Your childís chances of qualifying for financial aid will also have a significant impact on your decision. Under present financial aid formulas, 35% of your childís assets must be used for college education costs, while only 5.6% of your assets must be used. Thus, saving funds for college in your name may allow your child to qualify for more financial aid. It is also important to keep in mind that once you transfer funds to your child, the money legally belongs to them, even if you are the custodian of the funds. Once your children reach legal age, they can use the money as they wish, which may not include a college education.
For many people, this is a tough decision. Should they take certain tax savings available today if they save in their childís name or are they better off saving in their own name, hopefully qualifying for more financial aid at some point in the future? Please call us at (800) 878-4036 if youíd like help making this decision.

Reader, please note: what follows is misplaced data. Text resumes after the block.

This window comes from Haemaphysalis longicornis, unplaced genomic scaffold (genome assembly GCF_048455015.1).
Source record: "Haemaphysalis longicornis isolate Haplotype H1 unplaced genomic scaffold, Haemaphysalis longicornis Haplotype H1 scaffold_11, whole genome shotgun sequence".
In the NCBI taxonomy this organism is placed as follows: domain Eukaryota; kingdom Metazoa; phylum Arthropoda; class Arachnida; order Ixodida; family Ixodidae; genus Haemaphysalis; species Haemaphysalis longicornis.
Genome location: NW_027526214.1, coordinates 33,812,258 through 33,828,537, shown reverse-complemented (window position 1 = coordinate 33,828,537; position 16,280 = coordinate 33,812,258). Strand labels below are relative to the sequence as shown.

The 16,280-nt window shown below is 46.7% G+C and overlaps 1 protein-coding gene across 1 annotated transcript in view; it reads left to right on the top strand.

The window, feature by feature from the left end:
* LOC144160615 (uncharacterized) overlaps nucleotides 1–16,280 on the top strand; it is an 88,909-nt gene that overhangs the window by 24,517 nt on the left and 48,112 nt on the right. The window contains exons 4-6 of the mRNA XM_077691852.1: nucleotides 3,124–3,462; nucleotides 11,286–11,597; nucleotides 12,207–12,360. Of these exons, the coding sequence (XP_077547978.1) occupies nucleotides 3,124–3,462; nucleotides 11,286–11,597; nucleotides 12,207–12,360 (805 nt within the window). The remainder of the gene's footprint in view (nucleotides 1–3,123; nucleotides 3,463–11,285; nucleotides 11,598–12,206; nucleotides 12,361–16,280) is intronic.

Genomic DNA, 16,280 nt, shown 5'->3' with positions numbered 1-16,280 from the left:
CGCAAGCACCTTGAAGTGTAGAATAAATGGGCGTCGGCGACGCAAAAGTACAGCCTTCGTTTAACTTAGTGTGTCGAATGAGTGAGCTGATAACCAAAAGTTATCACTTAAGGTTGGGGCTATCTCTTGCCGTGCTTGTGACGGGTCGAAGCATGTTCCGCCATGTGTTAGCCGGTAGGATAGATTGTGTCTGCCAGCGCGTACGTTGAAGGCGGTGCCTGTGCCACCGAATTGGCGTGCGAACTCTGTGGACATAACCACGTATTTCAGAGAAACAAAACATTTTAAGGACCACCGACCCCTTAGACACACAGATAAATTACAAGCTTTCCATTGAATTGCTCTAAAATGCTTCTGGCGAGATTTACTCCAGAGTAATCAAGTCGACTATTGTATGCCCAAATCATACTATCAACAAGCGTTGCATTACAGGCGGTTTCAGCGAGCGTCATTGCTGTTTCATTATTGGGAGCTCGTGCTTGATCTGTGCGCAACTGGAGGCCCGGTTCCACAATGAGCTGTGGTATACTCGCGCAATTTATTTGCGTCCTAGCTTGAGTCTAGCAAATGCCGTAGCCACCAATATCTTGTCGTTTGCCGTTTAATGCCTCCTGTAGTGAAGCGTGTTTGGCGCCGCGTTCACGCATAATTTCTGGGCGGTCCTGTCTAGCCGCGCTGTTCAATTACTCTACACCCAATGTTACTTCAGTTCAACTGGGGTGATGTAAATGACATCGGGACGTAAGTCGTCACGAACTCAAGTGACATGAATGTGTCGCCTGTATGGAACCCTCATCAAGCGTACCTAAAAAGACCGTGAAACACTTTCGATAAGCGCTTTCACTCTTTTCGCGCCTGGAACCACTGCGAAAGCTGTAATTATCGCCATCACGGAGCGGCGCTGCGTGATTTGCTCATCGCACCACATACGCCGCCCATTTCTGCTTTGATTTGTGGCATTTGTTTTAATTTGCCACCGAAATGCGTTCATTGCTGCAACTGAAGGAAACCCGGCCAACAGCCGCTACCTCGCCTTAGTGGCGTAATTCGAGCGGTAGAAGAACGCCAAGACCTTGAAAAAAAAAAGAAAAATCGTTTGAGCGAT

Tax Disclaimer: To ensure compliance with IRS Rules, any U.S. federal tax advice provided in this communication is not intended or written to be used, and it cannot be used by the recipient or any other taxpayer (i) for the purpose of avoiding tax penalties that may be imposed on the recipient or any other taxpayer under the Internal Revenue Code, or (ii) in promoting, marketing or recommending to another party a partnership or other entity, investment plan, arrangement or other transaction addressed herein.
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Wink Tax Services / Wink Inc.